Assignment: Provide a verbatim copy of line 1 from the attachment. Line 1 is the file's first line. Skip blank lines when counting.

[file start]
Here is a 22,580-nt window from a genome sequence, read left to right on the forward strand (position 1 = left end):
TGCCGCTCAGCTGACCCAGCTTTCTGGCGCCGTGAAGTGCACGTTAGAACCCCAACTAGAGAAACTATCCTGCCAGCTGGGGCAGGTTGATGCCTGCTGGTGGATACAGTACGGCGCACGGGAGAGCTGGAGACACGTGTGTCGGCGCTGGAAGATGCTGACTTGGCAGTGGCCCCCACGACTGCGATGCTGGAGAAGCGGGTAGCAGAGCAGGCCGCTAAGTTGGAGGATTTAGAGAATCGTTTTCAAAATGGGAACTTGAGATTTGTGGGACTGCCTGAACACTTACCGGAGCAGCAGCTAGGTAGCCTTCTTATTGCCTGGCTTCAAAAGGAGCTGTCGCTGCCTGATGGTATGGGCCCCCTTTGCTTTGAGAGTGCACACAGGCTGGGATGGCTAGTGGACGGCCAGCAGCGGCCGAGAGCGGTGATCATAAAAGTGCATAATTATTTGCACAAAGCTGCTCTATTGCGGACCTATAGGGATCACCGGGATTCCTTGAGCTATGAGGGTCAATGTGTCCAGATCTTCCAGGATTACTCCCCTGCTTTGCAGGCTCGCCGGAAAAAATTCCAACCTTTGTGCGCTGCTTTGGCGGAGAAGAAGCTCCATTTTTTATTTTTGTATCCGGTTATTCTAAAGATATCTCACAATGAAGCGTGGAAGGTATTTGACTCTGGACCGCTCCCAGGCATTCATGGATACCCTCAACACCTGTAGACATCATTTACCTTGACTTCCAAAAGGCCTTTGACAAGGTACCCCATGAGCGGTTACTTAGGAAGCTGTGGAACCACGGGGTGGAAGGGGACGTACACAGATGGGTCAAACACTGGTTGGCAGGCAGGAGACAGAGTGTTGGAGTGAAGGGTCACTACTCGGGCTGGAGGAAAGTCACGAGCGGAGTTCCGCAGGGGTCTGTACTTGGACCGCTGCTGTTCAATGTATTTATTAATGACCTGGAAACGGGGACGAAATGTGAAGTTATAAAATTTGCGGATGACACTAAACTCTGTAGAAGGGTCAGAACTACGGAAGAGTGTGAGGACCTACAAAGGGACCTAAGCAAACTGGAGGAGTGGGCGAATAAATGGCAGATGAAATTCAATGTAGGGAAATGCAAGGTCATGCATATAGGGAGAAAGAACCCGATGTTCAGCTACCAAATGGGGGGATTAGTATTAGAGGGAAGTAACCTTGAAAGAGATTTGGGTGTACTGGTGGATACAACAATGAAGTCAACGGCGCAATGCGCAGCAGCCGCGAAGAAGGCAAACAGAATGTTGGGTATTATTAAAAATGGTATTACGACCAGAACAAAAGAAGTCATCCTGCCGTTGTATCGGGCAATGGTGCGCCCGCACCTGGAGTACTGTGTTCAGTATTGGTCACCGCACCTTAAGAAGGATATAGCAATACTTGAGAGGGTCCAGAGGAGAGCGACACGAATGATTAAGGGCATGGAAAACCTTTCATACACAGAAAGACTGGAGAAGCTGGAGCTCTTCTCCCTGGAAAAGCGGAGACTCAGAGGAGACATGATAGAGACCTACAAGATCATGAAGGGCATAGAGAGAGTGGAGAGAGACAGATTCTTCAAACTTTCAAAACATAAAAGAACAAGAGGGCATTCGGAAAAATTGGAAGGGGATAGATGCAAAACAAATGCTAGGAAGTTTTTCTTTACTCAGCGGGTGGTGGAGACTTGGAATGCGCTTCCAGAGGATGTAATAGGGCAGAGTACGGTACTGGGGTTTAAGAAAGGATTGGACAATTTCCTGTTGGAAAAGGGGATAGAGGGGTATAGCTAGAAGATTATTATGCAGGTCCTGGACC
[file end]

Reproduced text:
Here is a 22,580-nt window from a genome sequence, read left to right on the forward strand (position 1 = left end):